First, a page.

Is Reblogging like Regifting? Here is Teacher Tom: Eleven Things To Say Instead Of ‘Be Careful’


Forgive me for reblogging someone else’s great ideas today. But Teacher Tom’s words and images of children enjoying “risky” outdoor loose parts play moved me. And he has such great suggestions for how caregivers can help kids take good risks and explore their worlds unafraid, even as they learn how to be safe and think through their play. Thank you Tom! Click below for his article.

Source: Teacher Tom: Eleven Things To Say Instead Of ‘Be Careful’

What Kids Need During Holidays






No matter what holiday you celebrate, kids have certain needs that adults should consider during the holiday season (and all year round!).

Here is my round up of reminders for adults who are rushing and stressed with the many tasks and obligations of important holidays.

Kids Need:

Routine – Kids feel safer and calmer when following daily life routines. Holidays throw routines up into the air like confetti, and the result can be unpleasant for everyone. Whenever possible, keep sleeping/eating/napping/family-time routines in place.  If you can’t, talk to your children about what to expect. Where are they going or who will visit? What will they do and see? What is expected of them? Consider making a family calendar together depicting special events, and have children place a sticker on each day at they count down the days leading up to and including the holiday.

Play time – All children need time to play and unwind, and I am talking about  open-ended play, as well as games, art and cooking activities and physical play where they can run , jump and climb and get their sillies out. Make sure they put down their electronic devices and get away from screen time.

Permission to not perform – Sometimes when we get together with family and friends over the holidays, kids are expected to be squeezed, pinched, hugged and kissed by relatives who may need this affection a lot more than the child does. If your child has sensory issues or a history of trauma, this kind of touch can feel unbearable. You can talk with your child about this phenomenon prior to gatherings and coach them on how to respond to adults in a way that is polite but helps them maintain their body integrity. You may need to run interference and advocate for your child with well-meaning relatives, letting them know what kind of touch your child can tolerate.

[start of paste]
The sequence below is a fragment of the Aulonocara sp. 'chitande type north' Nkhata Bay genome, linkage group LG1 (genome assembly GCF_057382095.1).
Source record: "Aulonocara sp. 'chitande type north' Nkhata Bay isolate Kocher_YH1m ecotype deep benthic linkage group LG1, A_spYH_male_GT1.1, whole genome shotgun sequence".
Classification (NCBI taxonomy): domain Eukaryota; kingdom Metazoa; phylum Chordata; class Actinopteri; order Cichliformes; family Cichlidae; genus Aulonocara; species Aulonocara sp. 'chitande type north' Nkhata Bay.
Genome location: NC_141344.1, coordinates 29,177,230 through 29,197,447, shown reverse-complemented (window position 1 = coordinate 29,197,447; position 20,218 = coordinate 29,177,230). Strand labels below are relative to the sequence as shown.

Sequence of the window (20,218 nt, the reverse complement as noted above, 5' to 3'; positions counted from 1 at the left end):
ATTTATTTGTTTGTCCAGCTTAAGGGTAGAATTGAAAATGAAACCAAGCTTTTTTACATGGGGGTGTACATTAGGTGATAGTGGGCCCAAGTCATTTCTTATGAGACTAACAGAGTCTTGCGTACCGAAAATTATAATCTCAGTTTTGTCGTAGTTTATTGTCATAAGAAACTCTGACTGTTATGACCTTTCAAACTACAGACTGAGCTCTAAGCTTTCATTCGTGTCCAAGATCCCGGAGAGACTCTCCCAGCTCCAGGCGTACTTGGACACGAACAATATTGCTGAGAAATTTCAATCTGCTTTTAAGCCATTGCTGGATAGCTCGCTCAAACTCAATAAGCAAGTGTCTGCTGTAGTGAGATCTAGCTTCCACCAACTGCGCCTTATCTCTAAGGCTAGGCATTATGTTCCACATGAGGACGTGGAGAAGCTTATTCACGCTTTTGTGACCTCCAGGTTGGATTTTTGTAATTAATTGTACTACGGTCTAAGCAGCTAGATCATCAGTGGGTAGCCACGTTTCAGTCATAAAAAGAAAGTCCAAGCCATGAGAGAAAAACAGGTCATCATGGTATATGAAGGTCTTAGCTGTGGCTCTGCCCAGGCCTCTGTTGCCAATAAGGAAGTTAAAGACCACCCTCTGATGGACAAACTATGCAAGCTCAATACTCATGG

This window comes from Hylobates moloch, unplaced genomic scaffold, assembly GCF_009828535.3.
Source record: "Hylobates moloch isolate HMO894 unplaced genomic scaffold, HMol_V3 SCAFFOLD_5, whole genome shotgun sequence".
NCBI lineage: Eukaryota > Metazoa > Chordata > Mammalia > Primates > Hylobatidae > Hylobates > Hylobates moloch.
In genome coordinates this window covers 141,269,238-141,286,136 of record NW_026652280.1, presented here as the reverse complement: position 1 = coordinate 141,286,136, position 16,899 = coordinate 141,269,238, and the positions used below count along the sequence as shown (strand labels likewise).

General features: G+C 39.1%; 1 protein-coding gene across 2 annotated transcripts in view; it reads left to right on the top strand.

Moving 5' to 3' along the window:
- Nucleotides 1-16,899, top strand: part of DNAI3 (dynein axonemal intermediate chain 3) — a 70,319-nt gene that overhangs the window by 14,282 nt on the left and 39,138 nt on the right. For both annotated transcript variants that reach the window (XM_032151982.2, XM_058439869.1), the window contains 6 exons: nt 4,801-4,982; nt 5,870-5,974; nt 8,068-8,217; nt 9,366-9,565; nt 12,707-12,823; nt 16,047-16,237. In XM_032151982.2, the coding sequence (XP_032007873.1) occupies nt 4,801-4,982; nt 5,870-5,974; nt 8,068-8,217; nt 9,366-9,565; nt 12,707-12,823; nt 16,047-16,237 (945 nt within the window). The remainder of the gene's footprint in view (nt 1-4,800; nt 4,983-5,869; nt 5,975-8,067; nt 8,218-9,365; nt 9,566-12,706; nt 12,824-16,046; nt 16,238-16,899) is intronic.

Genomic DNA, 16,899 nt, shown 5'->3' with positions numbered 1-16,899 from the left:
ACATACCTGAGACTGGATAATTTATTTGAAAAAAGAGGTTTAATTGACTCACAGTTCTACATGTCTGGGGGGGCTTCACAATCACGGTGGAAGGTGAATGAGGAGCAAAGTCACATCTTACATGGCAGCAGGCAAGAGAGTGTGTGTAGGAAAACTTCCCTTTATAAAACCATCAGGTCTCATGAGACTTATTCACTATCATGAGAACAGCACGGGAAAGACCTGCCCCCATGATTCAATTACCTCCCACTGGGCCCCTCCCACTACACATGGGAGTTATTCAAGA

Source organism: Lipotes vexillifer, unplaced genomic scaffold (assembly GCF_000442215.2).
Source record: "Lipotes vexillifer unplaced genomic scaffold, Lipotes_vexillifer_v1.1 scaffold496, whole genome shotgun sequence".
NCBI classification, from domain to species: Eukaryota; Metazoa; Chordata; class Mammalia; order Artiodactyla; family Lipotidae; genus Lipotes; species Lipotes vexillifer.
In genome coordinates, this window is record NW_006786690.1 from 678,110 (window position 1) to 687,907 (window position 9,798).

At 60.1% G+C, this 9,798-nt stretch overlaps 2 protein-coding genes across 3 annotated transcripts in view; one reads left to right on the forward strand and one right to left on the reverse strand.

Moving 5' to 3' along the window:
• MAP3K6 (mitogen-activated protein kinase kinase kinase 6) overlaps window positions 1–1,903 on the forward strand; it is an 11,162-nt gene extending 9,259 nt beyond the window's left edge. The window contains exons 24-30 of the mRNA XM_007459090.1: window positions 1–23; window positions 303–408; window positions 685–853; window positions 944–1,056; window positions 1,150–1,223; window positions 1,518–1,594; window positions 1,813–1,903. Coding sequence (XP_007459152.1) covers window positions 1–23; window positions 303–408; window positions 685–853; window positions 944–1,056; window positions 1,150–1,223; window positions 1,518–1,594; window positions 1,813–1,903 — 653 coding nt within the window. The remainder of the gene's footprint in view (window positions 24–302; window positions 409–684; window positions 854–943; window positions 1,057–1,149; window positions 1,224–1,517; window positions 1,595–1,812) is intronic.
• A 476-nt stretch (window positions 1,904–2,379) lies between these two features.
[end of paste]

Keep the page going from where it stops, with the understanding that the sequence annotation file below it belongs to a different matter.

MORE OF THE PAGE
Positive Limit Setting – All children need limits, especially those who are wired from too much holiday sugar or excitement. However, a constant barrage of “No!” “Stop that!” “Behave!” can wear thin and get you nowhere. When setting limits, ask yourself, is this a limit that needs to be set, or am I being arbitrary? If the limit is necessary, take a few deep breaths and try your best to remember these steps.

  1. Name the feeling or desire the child is showing before you set the limit. “Your are so excited.” Or “You really want that toy.” Or “You are so mad at your brother”.
  2. Set the limit  with a calm voice in a concrete way. “The furniture is not for jumping on” or “I am not buying toys today” or “Your brother is not for hitting.”
  3. Offer an alternative.  “Let’s run/play/dance/get your sillies out.” Or “You can play with your toys when you get home.” Or “You can punch a pillow or stamp your feet”
  4. Repeat if necessary, but give the child a chance to reign it in and make a good decision first. They might surprise you. Avoid over-explaining why the limit needs to be set. This tends to escalate negative behavior.

Moderation – The onslaught of media can turn the nicest child into a black hole of greed – commercials are aimed at children and can overstimulate them with desire for toys that may or may not be appropriate or affordable. Try to limit unsupervised screen time. Help children narrow down desires to a few affordable choices by making lists together. More is not always better. It is okay to say “No” to their requests without shaming them for wanting the toy – blame it on the advertisers! And try not to feel guilty if you cannot afford gifts. Your love and attention are the most valuable gifts you can give them.

The video below is a great reminder to us all about what  REALLY matters and what kids really need!




Self-Regulation through Play

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I posted a question poll on  Twitter yesterday to try something new.

What kind of play promotes self-regulation – open ended free play or board games?

At first glance, those of us who work with young children will shout out happily: FREE PLAY! Why? Because it allows children  to explore their environment at their own pace and interests. It provides many opportunities for them to problem solve and access their imagination and creativity.  It gives them feed back loops to build vital connections in their developing brains. It helps them make meaning and gain mastery over childhood challenges or traumas. As Lev Vygotsky said: